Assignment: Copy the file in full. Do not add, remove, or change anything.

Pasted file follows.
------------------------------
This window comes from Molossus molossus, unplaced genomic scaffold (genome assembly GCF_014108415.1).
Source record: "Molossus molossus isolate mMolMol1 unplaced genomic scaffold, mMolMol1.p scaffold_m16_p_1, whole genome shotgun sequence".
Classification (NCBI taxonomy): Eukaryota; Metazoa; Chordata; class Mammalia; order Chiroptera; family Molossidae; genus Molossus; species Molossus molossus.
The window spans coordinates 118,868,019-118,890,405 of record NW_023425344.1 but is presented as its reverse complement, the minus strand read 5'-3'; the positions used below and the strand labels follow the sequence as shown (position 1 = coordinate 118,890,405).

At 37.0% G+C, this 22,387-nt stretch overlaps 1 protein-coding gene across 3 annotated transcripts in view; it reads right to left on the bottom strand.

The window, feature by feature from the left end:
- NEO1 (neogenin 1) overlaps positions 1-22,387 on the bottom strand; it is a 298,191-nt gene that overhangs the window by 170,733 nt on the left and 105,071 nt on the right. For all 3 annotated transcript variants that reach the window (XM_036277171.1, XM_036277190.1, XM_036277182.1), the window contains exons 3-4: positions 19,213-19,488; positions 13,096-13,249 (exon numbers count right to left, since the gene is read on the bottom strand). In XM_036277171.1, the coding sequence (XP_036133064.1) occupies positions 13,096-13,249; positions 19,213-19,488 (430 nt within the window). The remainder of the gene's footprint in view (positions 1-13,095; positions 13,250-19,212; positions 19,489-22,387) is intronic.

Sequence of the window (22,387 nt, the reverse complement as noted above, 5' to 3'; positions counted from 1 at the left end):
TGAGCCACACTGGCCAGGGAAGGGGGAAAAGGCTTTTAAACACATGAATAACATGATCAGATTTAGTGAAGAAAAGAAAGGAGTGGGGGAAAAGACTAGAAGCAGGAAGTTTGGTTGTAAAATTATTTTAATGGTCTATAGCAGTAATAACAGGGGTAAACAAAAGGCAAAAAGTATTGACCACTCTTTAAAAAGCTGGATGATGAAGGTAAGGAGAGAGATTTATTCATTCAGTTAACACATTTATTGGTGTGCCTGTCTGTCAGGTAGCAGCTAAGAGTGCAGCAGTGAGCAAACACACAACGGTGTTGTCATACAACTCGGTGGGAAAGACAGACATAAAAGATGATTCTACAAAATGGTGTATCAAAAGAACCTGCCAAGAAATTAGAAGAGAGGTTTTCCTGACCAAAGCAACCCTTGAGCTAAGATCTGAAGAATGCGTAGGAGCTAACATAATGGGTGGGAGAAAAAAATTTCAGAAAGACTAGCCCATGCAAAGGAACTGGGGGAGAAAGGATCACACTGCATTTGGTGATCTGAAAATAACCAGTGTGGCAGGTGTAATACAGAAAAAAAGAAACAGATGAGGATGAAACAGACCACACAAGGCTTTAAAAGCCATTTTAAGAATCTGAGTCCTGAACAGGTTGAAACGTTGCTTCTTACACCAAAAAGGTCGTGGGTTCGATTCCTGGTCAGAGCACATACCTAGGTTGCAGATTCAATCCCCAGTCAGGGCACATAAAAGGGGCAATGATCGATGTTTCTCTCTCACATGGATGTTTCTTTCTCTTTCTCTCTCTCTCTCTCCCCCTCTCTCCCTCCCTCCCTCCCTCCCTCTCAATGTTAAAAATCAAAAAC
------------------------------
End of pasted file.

This window comes from Molossus molossus, unplaced genomic scaffold (genome assembly GCF_014108415.1).
Source record: "Molossus molossus isolate mMolMol1 unplaced genomic scaffold, mMolMol1.p scaffold_m16_p_1, whole genome shotgun sequence".
Classification (NCBI taxonomy): Eukaryota; Metazoa; Chordata; class Mammalia; order Chiroptera; family Molossidae; genus Molossus; species Molossus molossus.
The window spans coordinates 118,868,019-118,890,405 of record NW_023425344.1 but is presented as its reverse complement, the minus strand read 5'-3'; the positions used below and the strand labels follow the sequence as shown (position 1 = coordinate 118,890,405).

At 37.0% G+C, this 22,387-nt stretch overlaps 1 protein-coding gene across 3 annotated transcripts in view; it reads right to left on the bottom strand.

The window, feature by feature from the left end:
- NEO1 (neogenin 1) overlaps positions 1-22,387 on the bottom strand; it is a 298,191-nt gene that overhangs the window by 170,733 nt on the left and 105,071 nt on the right. For all 3 annotated transcript variants that reach the window (XM_036277171.1, XM_036277190.1, XM_036277182.1), the window contains exons 3-4: positions 19,213-19,488; positions 13,096-13,249 (exon numbers count right to left, since the gene is read on the bottom strand). In XM_036277171.1, the coding sequence (XP_036133064.1) occupies positions 13,096-13,249; positions 19,213-19,488 (430 nt within the window). The remainder of the gene's footprint in view (positions 1-13,095; positions 13,250-19,212; positions 19,489-22,387) is intronic.

Sequence of the window (22,387 nt, the reverse complement as noted above, 5' to 3'; positions counted from 1 at the left end):
TGAGCCACACTGGCCAGGGAAGGGGGAAAAGGCTTTTAAACACATGAATAACATGATCAGATTTAGTGAAGAAAAGAAAGGAGTGGGGGAAAAGACTAGAAGCAGGAAGTTTGGTTGTAAAATTATTTTAATGGTCTATAGCAGTAATAACAGGGGTAAACAAAAGGCAAAAAGTATTGACCACTCTTTAAAAAGCTGGATGATGAAGGTAAGGAGAGAGATTTATTCATTCAGTTAACACATTTATTGGTGTGCCTGTCTGTCAGGTAGCAGCTAAGAGTGCAGCAGTGAGCAAACACACAACGGTGTTGTCATACAACTCGGTGGGAAAGACAGACATAAAAGATGATTCTACAAAATGGTGTATCAAAAGAACCTGCCAAGAAATTAGAAGAGAGGTTTTCCTGACCAAAGCAACCCTTGAGCTAAGATCTGAAGAATGCGTAGGAGCTAACATAATGGGTGGGAGAAAAAAATTTCAGAAAGACTAGCCCATGCAAAGGAACTGGGGGAGAAAGGATCACACTGCATTTGGTGATCTGAAAATAACCAGTGTGGCAGGTGTAATACAGAAAAAAAGAAACAGATGAGGATGAAACAGACCACACAAGGCTTTAAAAGCCATTTTAAGAATCTGAGTCCTGAACAGGTTGAAACGTTGCTTCTTACACCAAAAAGGTCGTGGGTTCGATTCCTGGTCAGAGCACATACCTAGGTTGCAGATTCAATCCCCAGTCAGGGCACATAAAAGGGGCAATGATCGATGTTTCTCTCTCACATGGATGTTTCTTTCTCTTTCTCTCTCTCTCTCTCCCCCTCTCTCCCTCCCTCCCTCCCTCCCTCTCAATGTTAAAAATCAAAAAC